Their first break came in 1985 when Roma sent some instrumental pieces to film producer David Puttnam, who asked Enya to write the score for The Frog Prince. Then she composed the music for the BBC TV series The Celts; Rob Dickins, chairman of Warner Music UK, heard the soundtrack album and promptly signed her. Not all his colleagues shared Dickins's enthusiasm. 'Other companies were signing up bands in the style of U2 and here we were signing this ethereal Irish singer,' he says. 'But I was the boss, so I got my way.'

His gamble paid off spectacularly, and Enya now makes huge profits for Warner. But Ryan demanded and received guarantees of unparalleled artistic freedom; Enya and the Ryans make music without a scintilla of commercial interference, and let Warner start the marketing process only when the work is complete. 'We take as long as we need,' Enya says. 'No one will give you the time - you have to take it.'

The four years between Watermark and Shepherd Moons might not have been clever careerwise - but that wasn't the priority. I find it necessary to write a song, leave it for a while and come back to it fresh. So only when we're at a stage when we can think about a release date do we invite Rob over to hear it. He's the only one allowed to come and listen.'

There are drawbacks to the method, to be sure; Dickins talks of the trinity's 'creative isolation'. And this way of recording has unhappy antecedents: Nicky Ryan's heroes, Spector and the Beach Boys' Brian Wilson, are no strangers to mental instability in their quest for perfection. The Enya team's saving grace is that at least there are three of them, not just one brooding obsessive. 'Emotions in the studio don't run so high these days,' says Roma Ryan. Yet if Enya has lightened up a little, she still comes across as terribly serious-minded. And her personal life remains private; she has had boyfriends, but their identity is a secret. Her idea of a good night, she says, is staying in with friends, sipping red wine before a roaring fire.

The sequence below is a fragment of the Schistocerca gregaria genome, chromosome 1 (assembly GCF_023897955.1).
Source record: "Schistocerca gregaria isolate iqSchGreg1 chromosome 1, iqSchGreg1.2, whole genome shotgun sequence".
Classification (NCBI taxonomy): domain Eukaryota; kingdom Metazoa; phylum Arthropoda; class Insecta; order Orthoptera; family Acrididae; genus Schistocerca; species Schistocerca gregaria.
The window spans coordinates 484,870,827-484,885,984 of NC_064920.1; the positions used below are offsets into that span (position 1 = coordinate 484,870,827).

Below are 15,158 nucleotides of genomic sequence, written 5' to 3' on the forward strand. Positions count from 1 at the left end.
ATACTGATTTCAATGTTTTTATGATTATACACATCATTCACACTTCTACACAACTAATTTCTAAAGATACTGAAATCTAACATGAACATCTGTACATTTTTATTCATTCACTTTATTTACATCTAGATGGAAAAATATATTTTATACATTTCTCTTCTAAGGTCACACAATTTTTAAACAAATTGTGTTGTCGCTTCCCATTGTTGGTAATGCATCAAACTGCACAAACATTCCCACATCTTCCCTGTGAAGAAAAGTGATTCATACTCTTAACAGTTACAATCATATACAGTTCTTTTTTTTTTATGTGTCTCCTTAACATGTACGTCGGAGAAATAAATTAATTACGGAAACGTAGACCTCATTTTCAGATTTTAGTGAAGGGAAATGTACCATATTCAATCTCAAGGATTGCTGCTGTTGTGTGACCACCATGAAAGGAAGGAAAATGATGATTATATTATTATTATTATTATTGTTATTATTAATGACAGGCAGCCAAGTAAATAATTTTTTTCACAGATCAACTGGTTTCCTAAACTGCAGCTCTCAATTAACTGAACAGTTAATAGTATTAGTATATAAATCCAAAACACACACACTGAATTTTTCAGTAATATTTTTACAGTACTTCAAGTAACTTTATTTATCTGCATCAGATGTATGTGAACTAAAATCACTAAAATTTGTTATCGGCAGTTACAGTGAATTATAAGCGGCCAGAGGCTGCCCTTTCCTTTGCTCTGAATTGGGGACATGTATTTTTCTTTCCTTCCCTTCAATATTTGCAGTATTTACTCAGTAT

Now she spends less time in the studio, she tends to gravitate towards her family, many of whom still live in Donegal. Two siblings and an uncle have now moved to Australia, so she spends long periods in Sydney. 'She's happier in herself these days,' says Roma. 'She's more relaxed about music and where she is in her life.'

She is also not above self-indulgence. A woman visits her for a routine of tai chi and relaxation exercises. And she likes clothes; velvet looms large in her wardrobe. Her royal blue velvet robes with matching skullcap on the cover of The Memory of Trees make her look like an Arthurian princess. 'I dress for myself, not because of what's in,' Enya says. 'I don't like the pressure of what's happening in fashion.'

This single-mindedness, even stubbornness, is central to her appeal. Nothing about her or her music suggests a record company's cynical marketing ploy. This much is clear in what fans say about her. Look up Enya's web sites on the Internet and you will read poems, confessionals and unashamed, heartfelt gushing, in tones of respect quite different from the average pop star's fan mail. Critics may charge that she peddles a brand of Mysticism Lite, but many fans genuinely attribute healing qualities to her music. Few musical artists command such depth of feeling. 'I share very personal memories with listeners, and they sense this,' Enya says. 'When I meet people, they're friendly, and very open about things.'

Often she corresponds with fans. She recalls a letter from a woman whose daughter had died; the girl had loved Enya's song On Your Shore, which was playing when the woman entered a record shop. Hearing it, she had a comforting feeling of her daughter's presence. Then there was Larissa, a young fan who died in the TWA plane crash in New York. So strongly did she feel about Enya that the lyric to one of her songs, Evacuee, was inscribed on her gravestone. Enya says she was invited to Larissa's memorial service, but could not go because of head injuries she sustained in a car crash in July.

What happened after this accident? 'Oh, I took time out. It stops you completely in your tracks. But I recovered. And then I did the best thing possible.' Which was? 'I just got into the studio and went back to work.' Very Enya, that.

Note: Transcribed by Peter Pehrson.